How a Wearing a Watch Keeps Me Productive and MotivatedIn this article, I want to take somewhat of an unorthodox approach to a mental hack of mine that I’ve been using for several years, and that is wearing a watch.

You’re probably thinking, “What does a watch have to do with productivity, motivation, and making you a better writer?” It’s all about visualization and what the watch represents to me.

As a full-time writer, it is essential for me to hit my writing and traffic targets each day. To do that I need to utilize all the tools I have available to me to sustain higher than normal levels of productivity and motivation throughout the day.

We’ve written several articles on productivity apps, productivity hacks, and other techniques for busting through writer’s block. Today we’re talking about visualization.

Let’s back up a few years so I can explain where I’m coming from

Early in my writing career one of the blogs I frequented was run by a former Navy SEAL, Eric Davis. He specialized in mentoring individuals and businesses on human performance, productivity, and living your life for your passions.

One of the articles he wrote on his blog was titled “How a T-Shirt Got Me Through Hell Week”. I had the same reaction to that title that you probably just had to my above statement about my watch. Here is an excerpt from that article.

Visualizing what life will look—and feel like—after you do something is a powerful experience. It allows you to be the person you want to be and who is able to do the things you need to do.

As Lanny Bassham, Olympic gold medalist, had every sniper instructor saying by the time he was done teaching us about mental management and visualization techniques: “It’s like me to hit my target.” In other words, you need to see it to be it.

Whether you’re a parent, teacher, coach, student, or just some dude who wants to ask out the waitress at the local pizzeria, visualization makes it so the first time you physically do something isn’t really the first time. That’s because our brains experience the visualization if we do it right (more on that in Part II), and the physical act itself as one and the same.

It was no wonder that when I put on my “The Only Easy Day Was Yesterday” shirt, it was like slipping into familiar clothing. As far as my brain was concerned, I had already worn it many times before.

Back to my watch…

I own several watches, but only one of them gives me superhuman writing abilities when I strap it on my wrist. That’s my Ares Diver-1 watch. What’s different about this watch over the others that I own? It’s got everything to do with the origin story of the brand.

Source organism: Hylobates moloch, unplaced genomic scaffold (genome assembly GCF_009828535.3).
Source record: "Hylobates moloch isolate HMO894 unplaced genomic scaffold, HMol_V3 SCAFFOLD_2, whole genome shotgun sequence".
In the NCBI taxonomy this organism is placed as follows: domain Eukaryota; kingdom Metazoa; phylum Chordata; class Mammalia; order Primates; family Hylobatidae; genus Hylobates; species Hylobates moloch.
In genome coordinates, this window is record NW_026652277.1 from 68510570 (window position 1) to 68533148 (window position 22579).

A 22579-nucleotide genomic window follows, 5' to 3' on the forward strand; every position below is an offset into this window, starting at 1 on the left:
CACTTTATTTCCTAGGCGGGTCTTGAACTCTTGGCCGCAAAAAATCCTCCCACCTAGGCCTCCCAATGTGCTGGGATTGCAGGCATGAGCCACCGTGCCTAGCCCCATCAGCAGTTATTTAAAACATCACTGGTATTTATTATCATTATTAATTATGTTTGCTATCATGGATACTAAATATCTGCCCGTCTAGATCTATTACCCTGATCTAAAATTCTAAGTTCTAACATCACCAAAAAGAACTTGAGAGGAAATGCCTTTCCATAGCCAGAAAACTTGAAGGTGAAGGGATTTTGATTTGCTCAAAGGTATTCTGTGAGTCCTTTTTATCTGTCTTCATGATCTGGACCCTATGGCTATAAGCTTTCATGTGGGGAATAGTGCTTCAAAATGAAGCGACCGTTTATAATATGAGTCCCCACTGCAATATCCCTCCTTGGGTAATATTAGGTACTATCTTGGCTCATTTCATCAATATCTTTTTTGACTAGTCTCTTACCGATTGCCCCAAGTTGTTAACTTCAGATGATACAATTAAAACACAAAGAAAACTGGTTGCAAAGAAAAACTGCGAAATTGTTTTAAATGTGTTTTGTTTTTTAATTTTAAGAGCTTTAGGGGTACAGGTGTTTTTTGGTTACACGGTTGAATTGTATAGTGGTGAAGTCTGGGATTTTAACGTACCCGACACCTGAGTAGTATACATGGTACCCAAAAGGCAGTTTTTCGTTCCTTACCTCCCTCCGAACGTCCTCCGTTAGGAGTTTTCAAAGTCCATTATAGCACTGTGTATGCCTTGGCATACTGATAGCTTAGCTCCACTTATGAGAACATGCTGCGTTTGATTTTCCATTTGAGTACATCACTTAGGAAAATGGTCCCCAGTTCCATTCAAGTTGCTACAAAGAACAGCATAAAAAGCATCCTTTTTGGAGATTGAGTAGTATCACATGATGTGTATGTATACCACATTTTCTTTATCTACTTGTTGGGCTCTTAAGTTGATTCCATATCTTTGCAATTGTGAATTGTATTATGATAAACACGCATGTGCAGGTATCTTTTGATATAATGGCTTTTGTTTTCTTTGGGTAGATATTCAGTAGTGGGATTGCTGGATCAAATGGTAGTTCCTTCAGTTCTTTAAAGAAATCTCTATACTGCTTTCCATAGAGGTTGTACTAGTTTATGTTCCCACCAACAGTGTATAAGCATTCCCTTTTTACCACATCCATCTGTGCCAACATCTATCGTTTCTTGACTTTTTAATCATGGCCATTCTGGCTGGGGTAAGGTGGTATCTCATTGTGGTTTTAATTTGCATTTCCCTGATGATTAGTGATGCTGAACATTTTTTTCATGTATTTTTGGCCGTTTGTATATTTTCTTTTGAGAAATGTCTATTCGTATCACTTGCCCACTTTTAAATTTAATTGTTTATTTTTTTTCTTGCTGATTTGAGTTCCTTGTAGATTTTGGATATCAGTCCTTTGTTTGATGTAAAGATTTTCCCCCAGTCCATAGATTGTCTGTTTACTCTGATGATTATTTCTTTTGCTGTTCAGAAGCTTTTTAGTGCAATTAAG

The owner of Ares Watch Company previously worked for the CIA. His job there was to develop the human performance of the case officers in the field. Then take that baseline of their performance and maximize it. He took that mindset and data and put it into the design of his watch. A watch that would allow the humans who wear it, to expand their boundaries.

The bezel of the watch is set up as an elapsed time countdown timer. This allows the person wearing the watch to track their time on target (if operating in the military) or in my case, time on task.

When I strap this watch on my wrist every morning, it flips a switch in my brain signaling it’s time to go to work and to do that work at higher than normal levels of focus, motivation, and overall performance, and to stay at those levels for a sustained period of time.

It’s almost as if I enter into a complete state of focus (a flow state) as I begin to write. In reality, wearing a watch itself does nothing to make me a better writer, but visually and mentally it does. It forces me to visualize completing a writing task within a set period of time, say 2 or 3 hours.

Wrapping It Up

This visualization works in the same way when you buy new clothes for work. When you put those new clothes on for the first time as you’re getting ready for the day, they give you a sense of confidence and motivation. The same thing can be said about a new hairstyle or haircut. For me, it’s the watch that I wear.

So does something as simple as this watch make me a better writer, keep me motivated, and make me more productive? It absolutely does.

By Published On: May 27, 2021Categories: Writer Development

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